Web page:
Las Vegas ska-punks Be Like Max are back with their fourth album Save Us All. Immediately it strikes as a throwback to the Suicide Machines brand of hardcore punk with massively catchy and danceable ska breakdowns. Being Produced by David McWane, of Big D fame, probably has a lot to do with the tight evolution of the ska influence.
This album is chock full of vitriolic hardcore punk with an undercurrent of brass driven ska. Sometimes the syncopated guitars are used to provide a bouncy backdrop, other times the brass is in the breakdown and given room to expand the sound of the song. The opener “Time Flies When You’re Having Work” gives a prime example of both. While “Elitist Punks” and “The Boss is Stealing” are examples of how to use a horn section to give blisteringly fast punk a chance to breathe.
“At least I’m not a Toucher “ holds nothing back in a song that extols the singers faults while simultaneously providing a vicious take down of real life villains like Bill Cosby and Harvey Weinstein. “I’m not a Role model, but at least I’m not like Cosby. What a piece of f**cking shit”. The chorus delivers over a fantastic change of pace that hammers home the dichotomy of the self-deprecation versus the criticism of people who use their position of power in heinous ways.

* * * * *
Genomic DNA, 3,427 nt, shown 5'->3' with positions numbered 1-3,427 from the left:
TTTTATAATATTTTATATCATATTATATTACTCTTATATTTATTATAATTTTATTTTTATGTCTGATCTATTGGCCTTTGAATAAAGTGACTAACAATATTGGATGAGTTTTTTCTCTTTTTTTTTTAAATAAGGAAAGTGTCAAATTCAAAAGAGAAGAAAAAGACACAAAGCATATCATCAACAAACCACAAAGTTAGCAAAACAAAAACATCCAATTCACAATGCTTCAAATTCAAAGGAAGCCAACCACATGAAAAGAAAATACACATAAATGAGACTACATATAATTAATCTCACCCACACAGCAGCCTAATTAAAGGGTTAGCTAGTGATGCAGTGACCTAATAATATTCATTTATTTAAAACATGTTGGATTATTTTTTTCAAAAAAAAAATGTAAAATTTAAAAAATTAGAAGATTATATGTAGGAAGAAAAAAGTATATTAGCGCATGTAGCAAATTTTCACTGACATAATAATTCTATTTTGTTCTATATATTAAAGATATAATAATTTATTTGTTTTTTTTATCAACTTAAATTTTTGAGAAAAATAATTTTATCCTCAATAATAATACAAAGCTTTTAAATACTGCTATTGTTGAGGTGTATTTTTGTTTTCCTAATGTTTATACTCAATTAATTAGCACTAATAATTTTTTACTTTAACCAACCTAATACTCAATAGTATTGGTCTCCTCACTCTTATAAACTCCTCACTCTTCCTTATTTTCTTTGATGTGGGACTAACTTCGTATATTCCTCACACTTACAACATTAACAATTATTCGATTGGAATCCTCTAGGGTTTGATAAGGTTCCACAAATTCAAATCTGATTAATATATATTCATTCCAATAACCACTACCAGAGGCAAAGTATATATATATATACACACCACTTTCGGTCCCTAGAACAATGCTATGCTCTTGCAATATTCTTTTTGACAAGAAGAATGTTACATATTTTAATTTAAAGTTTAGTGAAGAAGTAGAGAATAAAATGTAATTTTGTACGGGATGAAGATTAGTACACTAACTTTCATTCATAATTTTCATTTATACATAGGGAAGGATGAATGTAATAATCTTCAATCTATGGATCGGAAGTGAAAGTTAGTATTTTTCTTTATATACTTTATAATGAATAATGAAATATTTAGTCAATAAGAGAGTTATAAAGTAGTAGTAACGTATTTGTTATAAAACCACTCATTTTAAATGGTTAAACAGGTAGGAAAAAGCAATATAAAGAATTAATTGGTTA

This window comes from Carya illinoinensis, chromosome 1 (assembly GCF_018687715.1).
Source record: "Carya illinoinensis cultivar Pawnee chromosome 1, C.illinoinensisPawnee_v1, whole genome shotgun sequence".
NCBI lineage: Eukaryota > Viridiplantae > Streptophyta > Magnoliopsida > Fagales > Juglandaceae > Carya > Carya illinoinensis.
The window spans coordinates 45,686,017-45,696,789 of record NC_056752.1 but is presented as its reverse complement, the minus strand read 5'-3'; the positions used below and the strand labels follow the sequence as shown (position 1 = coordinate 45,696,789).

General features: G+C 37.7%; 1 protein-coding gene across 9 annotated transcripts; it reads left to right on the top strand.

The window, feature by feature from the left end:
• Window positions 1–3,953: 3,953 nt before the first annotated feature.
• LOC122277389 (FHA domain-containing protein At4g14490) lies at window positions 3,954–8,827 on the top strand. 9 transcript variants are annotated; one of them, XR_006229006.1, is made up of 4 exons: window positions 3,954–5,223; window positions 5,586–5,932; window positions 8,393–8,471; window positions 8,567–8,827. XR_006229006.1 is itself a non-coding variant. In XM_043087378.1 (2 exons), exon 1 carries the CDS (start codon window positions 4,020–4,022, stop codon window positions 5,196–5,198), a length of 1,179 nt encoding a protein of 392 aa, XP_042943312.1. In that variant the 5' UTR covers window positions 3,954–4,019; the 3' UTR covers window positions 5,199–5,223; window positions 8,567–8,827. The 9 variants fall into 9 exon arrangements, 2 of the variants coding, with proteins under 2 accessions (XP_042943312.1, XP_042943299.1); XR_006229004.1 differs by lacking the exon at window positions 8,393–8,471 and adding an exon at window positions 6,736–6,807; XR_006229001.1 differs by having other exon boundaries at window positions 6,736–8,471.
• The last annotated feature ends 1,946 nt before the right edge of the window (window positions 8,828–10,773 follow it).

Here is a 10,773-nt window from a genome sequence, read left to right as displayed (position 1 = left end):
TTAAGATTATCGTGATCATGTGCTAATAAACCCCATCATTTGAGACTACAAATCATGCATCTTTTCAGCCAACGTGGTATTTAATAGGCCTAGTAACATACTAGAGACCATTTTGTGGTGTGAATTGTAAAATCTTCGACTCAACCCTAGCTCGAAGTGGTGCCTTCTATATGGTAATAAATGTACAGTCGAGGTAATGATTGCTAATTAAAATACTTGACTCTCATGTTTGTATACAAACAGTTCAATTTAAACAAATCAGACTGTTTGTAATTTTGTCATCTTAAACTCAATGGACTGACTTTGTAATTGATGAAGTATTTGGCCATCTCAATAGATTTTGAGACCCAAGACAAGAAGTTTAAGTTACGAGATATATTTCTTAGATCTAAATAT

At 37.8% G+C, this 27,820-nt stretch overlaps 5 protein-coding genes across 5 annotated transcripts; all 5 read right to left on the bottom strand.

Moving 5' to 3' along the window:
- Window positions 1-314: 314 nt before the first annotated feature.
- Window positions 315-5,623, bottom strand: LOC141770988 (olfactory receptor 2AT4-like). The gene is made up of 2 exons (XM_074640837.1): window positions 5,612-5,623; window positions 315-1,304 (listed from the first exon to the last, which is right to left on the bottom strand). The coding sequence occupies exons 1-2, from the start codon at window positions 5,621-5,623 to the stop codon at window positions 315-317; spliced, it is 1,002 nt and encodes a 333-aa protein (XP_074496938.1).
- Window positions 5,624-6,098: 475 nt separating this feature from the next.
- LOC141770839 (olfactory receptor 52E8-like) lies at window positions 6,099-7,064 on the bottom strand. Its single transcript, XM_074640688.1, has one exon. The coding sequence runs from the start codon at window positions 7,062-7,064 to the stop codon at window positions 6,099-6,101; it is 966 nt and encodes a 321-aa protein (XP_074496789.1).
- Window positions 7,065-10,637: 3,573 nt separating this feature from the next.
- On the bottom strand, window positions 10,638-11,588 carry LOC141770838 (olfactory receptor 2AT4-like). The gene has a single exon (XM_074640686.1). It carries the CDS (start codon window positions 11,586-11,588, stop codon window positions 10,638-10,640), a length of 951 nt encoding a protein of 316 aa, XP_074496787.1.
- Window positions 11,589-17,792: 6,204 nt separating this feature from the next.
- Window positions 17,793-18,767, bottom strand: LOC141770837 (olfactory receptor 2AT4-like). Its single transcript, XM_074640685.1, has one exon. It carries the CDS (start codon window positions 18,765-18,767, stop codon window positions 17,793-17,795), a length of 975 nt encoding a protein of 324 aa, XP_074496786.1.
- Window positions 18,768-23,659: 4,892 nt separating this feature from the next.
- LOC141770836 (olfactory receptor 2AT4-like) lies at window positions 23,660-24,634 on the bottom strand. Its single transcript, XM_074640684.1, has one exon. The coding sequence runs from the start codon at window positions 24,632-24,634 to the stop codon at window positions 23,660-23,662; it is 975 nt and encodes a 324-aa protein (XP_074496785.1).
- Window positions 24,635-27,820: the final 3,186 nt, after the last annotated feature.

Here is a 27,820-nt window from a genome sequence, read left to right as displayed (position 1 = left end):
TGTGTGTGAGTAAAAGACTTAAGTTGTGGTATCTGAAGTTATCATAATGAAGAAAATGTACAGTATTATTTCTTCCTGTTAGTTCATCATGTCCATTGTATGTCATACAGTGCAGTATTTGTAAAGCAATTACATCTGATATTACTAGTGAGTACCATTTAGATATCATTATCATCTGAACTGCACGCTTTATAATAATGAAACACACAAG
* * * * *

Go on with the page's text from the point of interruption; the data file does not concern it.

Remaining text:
Then there’s “F**k the News” a warning to pay attention to the divisive nature of the news cycles, as Fox and CNN are both the same in their goal of making you distrust the other side. This song is then broken up by a ska-interlude that feels more like a punk-goes-swing invasion that would be at home on a Cherry Poppin’ Daddies album. Immediately following that comes “Give it Up” with what feels like an extension of “F**k the News” but with a different ska twist. These two songs seamlessly create a two act play on the theme of distrusting what you are force-fed.
Not all the songs in the album have that in your face punk attitude as “King of the House” and a cover of Mephiskapheles’ “Doomsday” showcase the bands ability to create a skanking beat. However even these songs hold tight to the theme of self-reflection and the idea that the world has gone crazy. In a rare spot of levity, the album ends with “Home Away from Home” which gives us a little bit of the fun good time bouncy ska that most people think of when someone mentions the word ska.
With Save Us All, Be Like Max have crafted a ska album that defines the ska genre in 2019. This album delivers a mix of hardcore punk and energetic ska that is equally self aware and socially conscious. It is an aggressive, in your face attempt to make you dance.
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